In Bleak House I have purposely dwelt upon the romantic side of familiar things.
* Another case, very clearly described by a dentist, occurred at the town of Columbus, in the United States of America, quite recently. The subject was a German who kept a liquor-shop and was an inveterate drunkard.
London. Michaelmas term lately over, and the Lord Chancellor sitting in Lincoln's Inn Hall. Implacable November weather. As much mud in the streets as if the waters had but newly retired from the face of the earth, and it would not be wonderful to meet a Megalosaurus, forty feet long or so, waddling like an elephantine lizard up Holborn Hill. Smoke lowering down from chimney-pots, making a soft black drizzle, with flakes of soot in it as big as full-grown snowflakes—gone into mourning, one might imagine, for the death of the sun. Dogs, undistinguishable in mire. Horses, scarcely better; splashed to their very blinkers. Foot passengers, jostling one another's umbrellas in a general infection of ill temper, and losing their foot-hold at street-corners, where tens of thousands of other foot passengers have been slipping and sliding since the day broke (if this day ever broke), adding new deposits to the crust upon crust of mud, sticking at those points tenaciously to the pavement, and accumulating at compound interest.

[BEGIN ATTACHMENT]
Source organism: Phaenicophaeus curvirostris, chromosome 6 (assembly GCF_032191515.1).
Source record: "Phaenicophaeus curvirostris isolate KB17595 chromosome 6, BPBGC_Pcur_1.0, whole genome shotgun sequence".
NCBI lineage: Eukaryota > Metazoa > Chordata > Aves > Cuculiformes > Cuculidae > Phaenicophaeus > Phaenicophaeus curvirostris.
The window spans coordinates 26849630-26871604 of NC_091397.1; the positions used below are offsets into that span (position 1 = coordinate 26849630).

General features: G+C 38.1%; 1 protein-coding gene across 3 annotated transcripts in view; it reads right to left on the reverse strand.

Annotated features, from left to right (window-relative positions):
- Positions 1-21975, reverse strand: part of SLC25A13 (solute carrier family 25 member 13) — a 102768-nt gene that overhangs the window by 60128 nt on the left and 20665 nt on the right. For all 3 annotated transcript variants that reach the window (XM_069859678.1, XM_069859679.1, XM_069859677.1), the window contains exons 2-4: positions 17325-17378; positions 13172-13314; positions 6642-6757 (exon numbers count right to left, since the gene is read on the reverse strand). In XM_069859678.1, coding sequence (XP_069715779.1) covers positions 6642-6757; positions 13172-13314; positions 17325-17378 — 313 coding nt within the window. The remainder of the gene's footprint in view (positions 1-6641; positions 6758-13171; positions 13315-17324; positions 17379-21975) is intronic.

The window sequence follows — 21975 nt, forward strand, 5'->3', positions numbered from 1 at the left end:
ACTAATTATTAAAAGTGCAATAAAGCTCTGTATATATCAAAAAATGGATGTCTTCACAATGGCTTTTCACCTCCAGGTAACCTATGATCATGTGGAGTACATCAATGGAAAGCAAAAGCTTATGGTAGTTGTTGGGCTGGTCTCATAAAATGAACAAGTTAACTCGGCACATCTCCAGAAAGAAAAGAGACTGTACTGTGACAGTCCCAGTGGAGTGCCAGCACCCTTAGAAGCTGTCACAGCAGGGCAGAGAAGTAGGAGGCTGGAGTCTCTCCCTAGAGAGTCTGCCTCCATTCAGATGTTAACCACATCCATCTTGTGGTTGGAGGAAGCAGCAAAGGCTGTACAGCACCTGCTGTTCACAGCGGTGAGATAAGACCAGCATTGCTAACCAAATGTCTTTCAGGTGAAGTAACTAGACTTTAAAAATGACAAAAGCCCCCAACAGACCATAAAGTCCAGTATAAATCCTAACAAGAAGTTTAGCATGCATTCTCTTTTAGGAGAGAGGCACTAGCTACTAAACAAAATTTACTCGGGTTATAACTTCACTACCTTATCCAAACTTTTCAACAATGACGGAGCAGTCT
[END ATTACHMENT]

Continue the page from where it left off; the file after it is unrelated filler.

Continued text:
Fog everywhere. Fog up the river, where it flows among green aits and meadows; fog down the river, where it rolls defiled among the tiers of shipping and the waterside pollutions of a great (and dirty) city. Fog on the Essex marshes, fog on the Kentish heights. Fog creeping into the cabooses of collier-brigs; fog lying out on the yards and hovering in the rigging of great ships; fog drooping on the gunwales of barges and small boats. Fog in the eyes and throats of ancient Greenwich pensioners, wheezing by the firesides of their wards; fog in the stem and bowl of the afternoon pipe of the wrathful skipper, down in his close cabin; fog cruelly pinching the toes and fingers of his shivering little 'prentice boy on deck. Chance people on the bridges peeping over the parapets into a nether sky of fog, with fog all round them, as if they were up in a balloon and hanging in the misty clouds.
Gas looming through the fog in divers places in the streets, much as the sun may, from the spongey fields, be seen to loom by husbandman and ploughboy. Most of the shops lighted two hours before their time—as the gas seems to know, for it has a haggard and unwilling look.
The raw afternoon is rawest, and the dense fog is densest, and the muddy streets are muddiest near that leaden-headed old obstruction, appropriate ornament for the threshold of a leaden-headed old corporation, Temple Bar. And hard by Temple Bar, in Lincoln's Inn Hall, at the very heart of the fog, sits the Lord High Chancellor in his High Court of Chancery.
Never can there come fog too thick, never can there come mud and mire too deep, to assort with the groping and floundering condition which this High Court of Chancery, most pestilent of hoary sinners, holds this day in the sight of heaven and earth.